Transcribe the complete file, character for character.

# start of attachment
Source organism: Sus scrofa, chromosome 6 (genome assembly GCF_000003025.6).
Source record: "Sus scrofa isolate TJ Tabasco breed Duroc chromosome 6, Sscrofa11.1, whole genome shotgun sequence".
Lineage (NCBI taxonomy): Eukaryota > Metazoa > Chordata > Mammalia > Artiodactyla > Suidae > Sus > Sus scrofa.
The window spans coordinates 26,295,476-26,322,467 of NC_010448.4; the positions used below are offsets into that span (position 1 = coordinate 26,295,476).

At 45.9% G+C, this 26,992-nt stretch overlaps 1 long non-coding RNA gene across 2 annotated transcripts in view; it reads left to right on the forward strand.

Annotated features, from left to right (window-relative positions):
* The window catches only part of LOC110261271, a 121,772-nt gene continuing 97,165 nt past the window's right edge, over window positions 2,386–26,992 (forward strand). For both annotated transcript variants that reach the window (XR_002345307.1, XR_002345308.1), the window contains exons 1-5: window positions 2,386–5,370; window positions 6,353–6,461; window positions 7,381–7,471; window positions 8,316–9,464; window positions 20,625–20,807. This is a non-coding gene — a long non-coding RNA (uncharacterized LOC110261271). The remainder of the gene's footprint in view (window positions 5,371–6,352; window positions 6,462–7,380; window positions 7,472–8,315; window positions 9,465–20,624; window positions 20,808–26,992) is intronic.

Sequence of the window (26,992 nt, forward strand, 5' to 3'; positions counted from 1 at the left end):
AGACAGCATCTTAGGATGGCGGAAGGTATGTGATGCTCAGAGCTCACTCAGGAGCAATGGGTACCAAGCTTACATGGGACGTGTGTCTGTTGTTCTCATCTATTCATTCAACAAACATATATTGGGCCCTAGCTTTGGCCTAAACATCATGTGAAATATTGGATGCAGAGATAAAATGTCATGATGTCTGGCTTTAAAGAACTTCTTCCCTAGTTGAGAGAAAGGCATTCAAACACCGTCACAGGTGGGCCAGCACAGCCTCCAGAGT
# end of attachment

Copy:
Source organism: Sus scrofa, chromosome 6 (genome assembly GCF_000003025.6).
Source record: "Sus scrofa isolate TJ Tabasco breed Duroc chromosome 6, Sscrofa11.1, whole genome shotgun sequence".
Lineage (NCBI taxonomy): Eukaryota > Metazoa > Chordata > Mammalia > Artiodactyla > Suidae > Sus > Sus scrofa.
The window spans coordinates 26,295,476-26,322,467 of NC_010448.4; the positions used below are offsets into that span (position 1 = coordinate 26,295,476).

At 45.9% G+C, this 26,992-nt stretch overlaps 1 long non-coding RNA gene across 2 annotated transcripts in view; it reads left to right on the forward strand.

Annotated features, from left to right (window-relative positions):
* The window catches only part of LOC110261271, a 121,772-nt gene continuing 97,165 nt past the window's right edge, over window positions 2,386–26,992 (forward strand). For both annotated transcript variants that reach the window (XR_002345307.1, XR_002345308.1), the window contains exons 1-5: window positions 2,386–5,370; window positions 6,353–6,461; window positions 7,381–7,471; window positions 8,316–9,464; window positions 20,625–20,807. This is a non-coding gene — a long non-coding RNA (uncharacterized LOC110261271). The remainder of the gene's footprint in view (window positions 5,371–6,352; window positions 6,462–7,380; window positions 7,472–8,315; window positions 9,465–20,624; window positions 20,808–26,992) is intronic.

Sequence of the window (26,992 nt, forward strand, 5' to 3'; positions counted from 1 at the left end):
AGACAGCATCTTAGGATGGCGGAAGGTATGTGATGCTCAGAGCTCACTCAGGAGCAATGGGTACCAAGCTTACATGGGACGTGTGTCTGTTGTTCTCATCTATTCATTCAACAAACATATATTGGGCCCTAGCTTTGGCCTAAACATCATGTGAAATATTGGATGCAGAGATAAAATGTCATGATGTCTGGCTTTAAAGAACTTCTTCCCTAGTTGAGAGAAAGGCATTCAAACACCGTCACAGGTGGGCCAGCACAGCCTCCAGAGT